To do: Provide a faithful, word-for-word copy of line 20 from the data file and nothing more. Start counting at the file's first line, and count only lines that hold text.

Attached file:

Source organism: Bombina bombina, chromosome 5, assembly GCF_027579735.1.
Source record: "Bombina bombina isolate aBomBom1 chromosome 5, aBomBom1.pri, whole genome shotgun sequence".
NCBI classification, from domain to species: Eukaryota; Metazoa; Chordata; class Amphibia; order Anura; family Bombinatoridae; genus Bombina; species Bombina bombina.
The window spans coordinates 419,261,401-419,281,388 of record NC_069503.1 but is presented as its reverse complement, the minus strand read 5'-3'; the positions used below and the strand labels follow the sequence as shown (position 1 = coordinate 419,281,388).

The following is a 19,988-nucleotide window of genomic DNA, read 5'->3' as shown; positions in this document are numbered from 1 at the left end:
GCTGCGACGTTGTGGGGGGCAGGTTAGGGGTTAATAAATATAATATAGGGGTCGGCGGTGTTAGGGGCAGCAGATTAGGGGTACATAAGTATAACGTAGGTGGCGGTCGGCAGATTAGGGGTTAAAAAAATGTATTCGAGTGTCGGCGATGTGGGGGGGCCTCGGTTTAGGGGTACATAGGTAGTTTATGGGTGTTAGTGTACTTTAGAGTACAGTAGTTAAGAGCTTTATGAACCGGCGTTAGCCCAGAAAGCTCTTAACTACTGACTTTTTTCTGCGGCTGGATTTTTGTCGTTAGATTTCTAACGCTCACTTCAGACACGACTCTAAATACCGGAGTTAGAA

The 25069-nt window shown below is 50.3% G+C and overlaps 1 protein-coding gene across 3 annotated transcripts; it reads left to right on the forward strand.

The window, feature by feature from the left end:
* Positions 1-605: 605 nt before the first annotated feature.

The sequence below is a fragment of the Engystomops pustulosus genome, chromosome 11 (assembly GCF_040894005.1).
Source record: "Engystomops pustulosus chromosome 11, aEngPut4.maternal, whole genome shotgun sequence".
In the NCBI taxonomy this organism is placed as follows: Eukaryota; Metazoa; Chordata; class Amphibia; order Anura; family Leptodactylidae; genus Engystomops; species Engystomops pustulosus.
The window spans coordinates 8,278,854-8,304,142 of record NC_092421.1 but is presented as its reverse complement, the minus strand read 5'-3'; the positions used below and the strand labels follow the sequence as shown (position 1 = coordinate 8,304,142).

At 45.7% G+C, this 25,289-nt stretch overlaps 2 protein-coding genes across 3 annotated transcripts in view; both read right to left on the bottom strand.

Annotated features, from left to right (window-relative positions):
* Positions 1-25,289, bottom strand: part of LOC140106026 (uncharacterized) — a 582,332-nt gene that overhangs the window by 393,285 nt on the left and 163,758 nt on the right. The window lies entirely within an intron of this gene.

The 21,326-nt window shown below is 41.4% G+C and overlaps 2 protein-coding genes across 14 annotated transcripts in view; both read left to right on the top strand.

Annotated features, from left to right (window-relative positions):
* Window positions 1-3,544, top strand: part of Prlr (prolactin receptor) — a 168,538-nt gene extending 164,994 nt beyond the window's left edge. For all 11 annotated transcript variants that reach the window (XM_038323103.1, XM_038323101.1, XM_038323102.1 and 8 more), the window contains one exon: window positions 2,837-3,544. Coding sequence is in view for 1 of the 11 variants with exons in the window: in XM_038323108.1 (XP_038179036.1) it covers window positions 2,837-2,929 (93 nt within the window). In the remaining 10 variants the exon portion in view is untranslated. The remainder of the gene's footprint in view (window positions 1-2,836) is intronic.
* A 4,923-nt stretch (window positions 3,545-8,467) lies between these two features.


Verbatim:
* A 4,923-nt stretch (window positions 3,545-8,467) lies between these two features.